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COLLECTION Identifier: 1589

Papers of the Vail-Motter family, 1867-1969


Correspondence, biographical data and photographs of the Vail and Motter families of Kansas.


  • Creation: 1867-1969

Language of Materials

Materials in English.

Access Restrictions:

Access. Collection is open for research.

Conditions Governing Use

Copyright. Copyright in the papers created by the Vail-Motter family as well as copyright in other papers in the collection may be held by their authors, or the authors' heirs or assigns.

Copying. Papers may be copied in accordance with the library's usual procedures.


3 linear feet (3 cartons)

This collection consists of family correspondence, biographical data and photographs of two generations of the Vail-Motter family: Bishop Vail and his wife and family, 1866-1892, and Ellen Sitgreaves (Vail) Motter, 1873-1952. Correspondence of Ellen Sitgreaves (Vail) Motter's children concerning the collection is also included and there are diaries, poems, and other writings of Ellen Sitgreaves (Vail) Motter, and correspondence and clippings about them.


Thomas Hubbard Vail, 1812-1889, was the first Episcopal bishop of Kansas, and the first bishop to be consecrated west of the Mississippi River. In 1865 Thomas Hubbard Vail founded the Episcopal Seminary, the first institution for higher education of women west of the Mississippi, in Topeka, Kansas. Later renamed the College of the Sisters of Bethany, the school was absorbed into Washburn College in the 1930s. Thomas Hubbard Vail was one of seven bishops who in 1866 protested against the southern bishops' secession during the Civil War. Thomas Hubbard Vail was married twice: to Mrs. Frances Sophia Vose, and in 1867 to Ellen Ledlie (Bowman) with whom he founded Christ's Hospital in Topeka.

Ellen Ledlie (Bowman) Vail, 1828-1894, was the daughter of Samuel Bowman, assistant bishop of Pennsylvania, and of Susan (Sitgreaves); she was graduated from St. Mary's Hall, Burlington, New Jersey, in 1844. Ellen (Bowman) Vail served as Matron of the College of the Sisters of Bethany. The Vails had two children, Samuel Bowman Vail, 1868-1878, and Ellen Sitgreaves (Vail) Motter, 1870-1952. Ellen (Bowman) Vail became blind in 1879 at the age of fifty-one.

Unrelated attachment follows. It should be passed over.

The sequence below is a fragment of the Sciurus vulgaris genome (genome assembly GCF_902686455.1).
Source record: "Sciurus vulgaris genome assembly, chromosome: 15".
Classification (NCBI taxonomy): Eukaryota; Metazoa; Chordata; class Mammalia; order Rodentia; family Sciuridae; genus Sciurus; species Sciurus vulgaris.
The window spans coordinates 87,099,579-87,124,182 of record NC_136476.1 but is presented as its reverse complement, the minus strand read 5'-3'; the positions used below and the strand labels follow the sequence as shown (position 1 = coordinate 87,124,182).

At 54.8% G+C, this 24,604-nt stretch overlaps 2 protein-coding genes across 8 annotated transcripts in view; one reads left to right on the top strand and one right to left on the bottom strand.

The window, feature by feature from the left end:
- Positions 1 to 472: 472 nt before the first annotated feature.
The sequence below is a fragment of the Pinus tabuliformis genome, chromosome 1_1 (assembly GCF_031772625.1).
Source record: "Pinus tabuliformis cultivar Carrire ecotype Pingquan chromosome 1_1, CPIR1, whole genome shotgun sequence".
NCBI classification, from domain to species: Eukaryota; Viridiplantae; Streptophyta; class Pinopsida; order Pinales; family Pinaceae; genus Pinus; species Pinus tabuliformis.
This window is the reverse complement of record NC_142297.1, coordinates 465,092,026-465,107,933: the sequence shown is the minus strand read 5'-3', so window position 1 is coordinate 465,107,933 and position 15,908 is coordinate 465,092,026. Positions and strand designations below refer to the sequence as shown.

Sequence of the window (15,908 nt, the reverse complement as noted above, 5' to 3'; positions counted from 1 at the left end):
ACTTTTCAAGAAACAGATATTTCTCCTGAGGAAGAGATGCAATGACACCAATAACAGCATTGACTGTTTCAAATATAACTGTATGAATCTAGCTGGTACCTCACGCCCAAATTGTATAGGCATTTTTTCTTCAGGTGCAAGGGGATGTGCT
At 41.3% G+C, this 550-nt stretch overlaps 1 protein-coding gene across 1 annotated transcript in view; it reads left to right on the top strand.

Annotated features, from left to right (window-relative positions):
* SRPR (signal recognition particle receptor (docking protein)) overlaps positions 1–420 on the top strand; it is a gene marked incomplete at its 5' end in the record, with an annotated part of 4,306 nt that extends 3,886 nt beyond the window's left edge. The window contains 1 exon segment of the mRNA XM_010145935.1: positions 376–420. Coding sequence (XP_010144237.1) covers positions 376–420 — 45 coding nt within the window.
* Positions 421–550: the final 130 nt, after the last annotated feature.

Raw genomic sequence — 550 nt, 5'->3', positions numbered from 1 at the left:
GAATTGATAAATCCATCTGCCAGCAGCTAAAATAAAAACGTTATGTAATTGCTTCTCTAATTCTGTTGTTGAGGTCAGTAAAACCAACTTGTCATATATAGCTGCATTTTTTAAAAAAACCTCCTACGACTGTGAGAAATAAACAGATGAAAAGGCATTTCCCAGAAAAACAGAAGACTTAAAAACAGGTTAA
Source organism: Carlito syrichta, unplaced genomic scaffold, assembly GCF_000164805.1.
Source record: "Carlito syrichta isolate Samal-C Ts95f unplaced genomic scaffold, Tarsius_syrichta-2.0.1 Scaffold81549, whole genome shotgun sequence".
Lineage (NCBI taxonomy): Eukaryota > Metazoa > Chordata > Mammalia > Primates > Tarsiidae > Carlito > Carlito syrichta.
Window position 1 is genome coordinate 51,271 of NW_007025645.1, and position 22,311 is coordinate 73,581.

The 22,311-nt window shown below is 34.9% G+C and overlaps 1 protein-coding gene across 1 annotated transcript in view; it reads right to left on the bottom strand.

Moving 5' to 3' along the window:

Ellen Sitgreaves (Vail) Motter, the daughter of Thomas Hubbard Vail and Ellen (Bowman) Vail, was graduated as valedictorian from Bethany College in 1890. She did graduate work at Radcliffe, 1894-1895, studied music at the Boston Conservatory, and traveled abroad before her marriage in 1897. She and her husband, Murrary Galt Motter, 1867-1926, physician and Chief Librarian of the United States Public Health Service, had three children: Thomas Hubbard Vail Motter, 1901-1970, James Taylor Motter, 1904-1948, and Margaret (Motter) Miller, 1898-1979. Ellen Sitgreaves (Vail) Motter was active in church and civic work, a founder of the National Library for the Blind (now part of the Library of Congress), and a member of the Board of Lady Managers of the Washington Ear, Eye, and Throat Hospital. A volume of her collected poems, From My Heart was published in 1949.


The collection is arranged in two series:

  1. Series I. Thomas Hubbard and Ellen Ledlie (Bowman) Vail
  2. Series II. Ellen Sitgreaves (Vail) Motter

Immediate Source of Acquisition

Accession number: 1589

This collection was given to the Schlesinger Library in March and April 1969 by Thomas Hubbard Vail Motter and Margaret Motter Miller, children of Ellen Sitgreaves Vail Motter.


  1. Carton 1: Folders 1-30
  2. Carton 2: Folders 31-75
  3. Carton 3: Folders 76-100

Processing Information

By: Jane S. Knowles, Adelaide Kennedy

Date: January 1982

Vail family. Papers of the Vail-Motter family, 1867-1969: A Finding Aid
Arthur and Elizabeth Schlesinger Library on the History of Women in America
Language of description

Repository Details

Part of the Schlesinger Library, Radcliffe Institute Repository

The preeminent research library on the history of women in the United States, the Schlesinger Library documents women's lives from the past and present for the future. In addition to its traditional strengths in the history of feminisms, women’s health, and women’s activism, the Schlesinger collections document the intersectional workings of race and ethnicity, gender, sexuality, and class in American history.

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